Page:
Notes From The Gartner CRM Summit September 14, 2008Posted by Elana Anderson in Customer Experience, Marketing.
Tags: CRM, Customer Experience Officer, Customer relationship management, Gartner, Net Promoter, NPS
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Last week, I attended my first-ever Gartner event – the Gartner CRM Summit. After five years as a Forrester analyst, it was nice to get exposure to how the other half lives. According to Gartner over 600 attendees representing 25 countries attended the event held at the National Harbor Resort (a surreal manufactured enclave just outside of DC). I don’t know how other attendees felt but, I have to say, the venue was a bit reminiscent of that Jim Carrey movie The Truman Show…
My favorite Gartner speaker was Ed Thompson who presented the opening keynote entitled “Improving the Customer Experience.” Ed warned the audience that he would speak quickly and accelerate as he went on and, that, he did.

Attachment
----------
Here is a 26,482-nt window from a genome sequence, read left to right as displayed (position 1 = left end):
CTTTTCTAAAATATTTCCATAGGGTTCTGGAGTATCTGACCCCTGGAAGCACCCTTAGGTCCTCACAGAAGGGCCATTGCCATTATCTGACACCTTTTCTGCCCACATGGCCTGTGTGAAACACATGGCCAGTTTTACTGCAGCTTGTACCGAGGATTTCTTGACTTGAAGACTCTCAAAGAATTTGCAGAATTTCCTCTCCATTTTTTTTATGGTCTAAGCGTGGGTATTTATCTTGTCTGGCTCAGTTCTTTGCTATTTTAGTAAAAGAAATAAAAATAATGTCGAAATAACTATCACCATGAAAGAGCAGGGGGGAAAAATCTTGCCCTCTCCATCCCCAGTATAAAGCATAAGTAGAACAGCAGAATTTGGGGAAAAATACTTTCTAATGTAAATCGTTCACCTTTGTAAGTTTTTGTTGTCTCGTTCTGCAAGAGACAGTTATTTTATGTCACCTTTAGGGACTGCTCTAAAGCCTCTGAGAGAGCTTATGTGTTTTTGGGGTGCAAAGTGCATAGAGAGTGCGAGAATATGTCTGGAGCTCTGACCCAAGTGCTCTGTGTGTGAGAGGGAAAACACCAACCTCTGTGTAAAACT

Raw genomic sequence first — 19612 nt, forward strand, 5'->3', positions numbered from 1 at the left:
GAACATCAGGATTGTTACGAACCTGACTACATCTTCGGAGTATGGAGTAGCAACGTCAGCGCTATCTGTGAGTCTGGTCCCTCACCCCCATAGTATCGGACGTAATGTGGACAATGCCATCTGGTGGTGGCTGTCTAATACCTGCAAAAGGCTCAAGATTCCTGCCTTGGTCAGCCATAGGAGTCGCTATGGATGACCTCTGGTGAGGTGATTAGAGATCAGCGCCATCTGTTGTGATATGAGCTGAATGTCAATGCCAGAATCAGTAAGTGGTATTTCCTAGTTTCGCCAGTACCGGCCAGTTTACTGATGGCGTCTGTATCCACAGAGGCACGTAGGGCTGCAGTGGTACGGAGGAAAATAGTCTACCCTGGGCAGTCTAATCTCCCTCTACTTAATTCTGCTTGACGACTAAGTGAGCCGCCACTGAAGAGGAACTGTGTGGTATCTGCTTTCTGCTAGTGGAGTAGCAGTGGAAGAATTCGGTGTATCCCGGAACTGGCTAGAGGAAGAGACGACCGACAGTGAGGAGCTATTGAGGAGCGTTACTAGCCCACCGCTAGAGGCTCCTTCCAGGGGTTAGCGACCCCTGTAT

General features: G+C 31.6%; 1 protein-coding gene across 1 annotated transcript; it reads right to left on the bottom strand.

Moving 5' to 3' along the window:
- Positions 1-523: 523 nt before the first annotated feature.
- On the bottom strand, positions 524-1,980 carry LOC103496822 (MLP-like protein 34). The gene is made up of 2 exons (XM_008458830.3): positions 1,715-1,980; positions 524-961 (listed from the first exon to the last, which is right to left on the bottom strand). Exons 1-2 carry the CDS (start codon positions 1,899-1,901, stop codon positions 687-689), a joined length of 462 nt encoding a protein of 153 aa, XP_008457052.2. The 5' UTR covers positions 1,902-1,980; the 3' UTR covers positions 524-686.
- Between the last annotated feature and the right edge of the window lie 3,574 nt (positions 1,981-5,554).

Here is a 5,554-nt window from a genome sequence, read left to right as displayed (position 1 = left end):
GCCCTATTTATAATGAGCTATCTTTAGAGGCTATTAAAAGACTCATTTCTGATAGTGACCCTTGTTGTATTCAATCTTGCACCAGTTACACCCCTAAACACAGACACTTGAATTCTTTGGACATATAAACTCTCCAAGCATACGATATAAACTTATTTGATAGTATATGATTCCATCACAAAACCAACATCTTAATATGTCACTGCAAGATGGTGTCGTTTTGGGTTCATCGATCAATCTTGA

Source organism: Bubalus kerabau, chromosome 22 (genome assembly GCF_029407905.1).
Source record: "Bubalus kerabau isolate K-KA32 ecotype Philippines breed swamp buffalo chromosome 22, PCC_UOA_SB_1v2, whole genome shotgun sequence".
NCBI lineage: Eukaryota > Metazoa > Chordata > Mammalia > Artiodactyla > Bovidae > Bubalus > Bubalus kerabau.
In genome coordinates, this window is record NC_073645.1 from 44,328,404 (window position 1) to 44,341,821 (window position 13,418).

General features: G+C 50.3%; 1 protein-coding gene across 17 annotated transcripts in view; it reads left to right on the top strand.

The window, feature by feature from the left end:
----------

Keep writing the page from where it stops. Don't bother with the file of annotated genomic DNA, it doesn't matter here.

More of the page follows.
Ed’s opening one-liner: “Why should you care about customer experience? The boss says you have to…” That certainly jives with my experience that “customer experience” is a top initiative in most companies these days. But, as Ed aptly pointed out, few companies have a clear and consistent definition for what they mean by “customer experience” (CXP). Often, depending upon which group you talk to within an organization, you get several different definitions. Different groups also measure customer experience in different ways. For instance, customer service groups might measure customer satisfaction, while marketing measures retention, and engineering measures quality. All that’s ok – in fact it’s a good thing. The key point? Before embarking on a CXP initiative bring all of the diverse people together clearly define your objectives, the tactics for achieving those objectives, and how you will measure success.
In fact, Ed says “lots of companies give up before they see the improvement.” Many companies have applied the model developed by Professor Noriaki Kano to CXP projects.
- Get the basics right.